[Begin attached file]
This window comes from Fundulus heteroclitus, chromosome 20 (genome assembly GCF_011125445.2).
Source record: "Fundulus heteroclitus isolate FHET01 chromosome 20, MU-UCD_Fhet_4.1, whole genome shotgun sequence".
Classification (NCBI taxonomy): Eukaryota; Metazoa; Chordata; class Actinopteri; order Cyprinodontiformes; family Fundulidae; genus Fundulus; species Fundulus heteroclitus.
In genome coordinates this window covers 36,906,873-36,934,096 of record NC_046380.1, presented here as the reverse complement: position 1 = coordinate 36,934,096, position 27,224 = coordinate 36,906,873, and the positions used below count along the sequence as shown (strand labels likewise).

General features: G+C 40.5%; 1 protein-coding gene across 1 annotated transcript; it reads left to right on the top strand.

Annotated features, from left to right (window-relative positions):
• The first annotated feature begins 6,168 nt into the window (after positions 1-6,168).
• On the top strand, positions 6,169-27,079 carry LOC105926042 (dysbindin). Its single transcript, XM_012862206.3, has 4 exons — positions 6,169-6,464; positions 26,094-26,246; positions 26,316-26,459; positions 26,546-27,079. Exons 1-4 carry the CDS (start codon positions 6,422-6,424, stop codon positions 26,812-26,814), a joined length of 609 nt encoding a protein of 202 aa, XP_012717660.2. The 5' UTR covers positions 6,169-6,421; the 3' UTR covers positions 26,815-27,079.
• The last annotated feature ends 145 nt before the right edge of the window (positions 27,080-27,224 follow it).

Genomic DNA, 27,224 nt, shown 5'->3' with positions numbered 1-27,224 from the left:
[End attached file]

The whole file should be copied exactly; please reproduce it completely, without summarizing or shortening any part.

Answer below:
This window comes from Fundulus heteroclitus, chromosome 20 (genome assembly GCF_011125445.2).
Source record: "Fundulus heteroclitus isolate FHET01 chromosome 20, MU-UCD_Fhet_4.1, whole genome shotgun sequence".
Classification (NCBI taxonomy): Eukaryota; Metazoa; Chordata; class Actinopteri; order Cyprinodontiformes; family Fundulidae; genus Fundulus; species Fundulus heteroclitus.
In genome coordinates this window covers 36,906,873-36,934,096 of record NC_046380.1, presented here as the reverse complement: position 1 = coordinate 36,934,096, position 27,224 = coordinate 36,906,873, and the positions used below count along the sequence as shown (strand labels likewise).

General features: G+C 40.5%; 1 protein-coding gene across 1 annotated transcript; it reads left to right on the top strand.

Annotated features, from left to right (window-relative positions):
• The first annotated feature begins 6,168 nt into the window (after positions 1-6,168).
• On the top strand, positions 6,169-27,079 carry LOC105926042 (dysbindin). Its single transcript, XM_012862206.3, has 4 exons — positions 6,169-6,464; positions 26,094-26,246; positions 26,316-26,459; positions 26,546-27,079. Exons 1-4 carry the CDS (start codon positions 6,422-6,424, stop codon positions 26,812-26,814), a joined length of 609 nt encoding a protein of 202 aa, XP_012717660.2. The 5' UTR covers positions 6,169-6,421; the 3' UTR covers positions 26,815-27,079.
• The last annotated feature ends 145 nt before the right edge of the window (positions 27,080-27,224 follow it).

Genomic DNA, 27,224 nt, shown 5'->3' with positions numbered 1-27,224 from the left: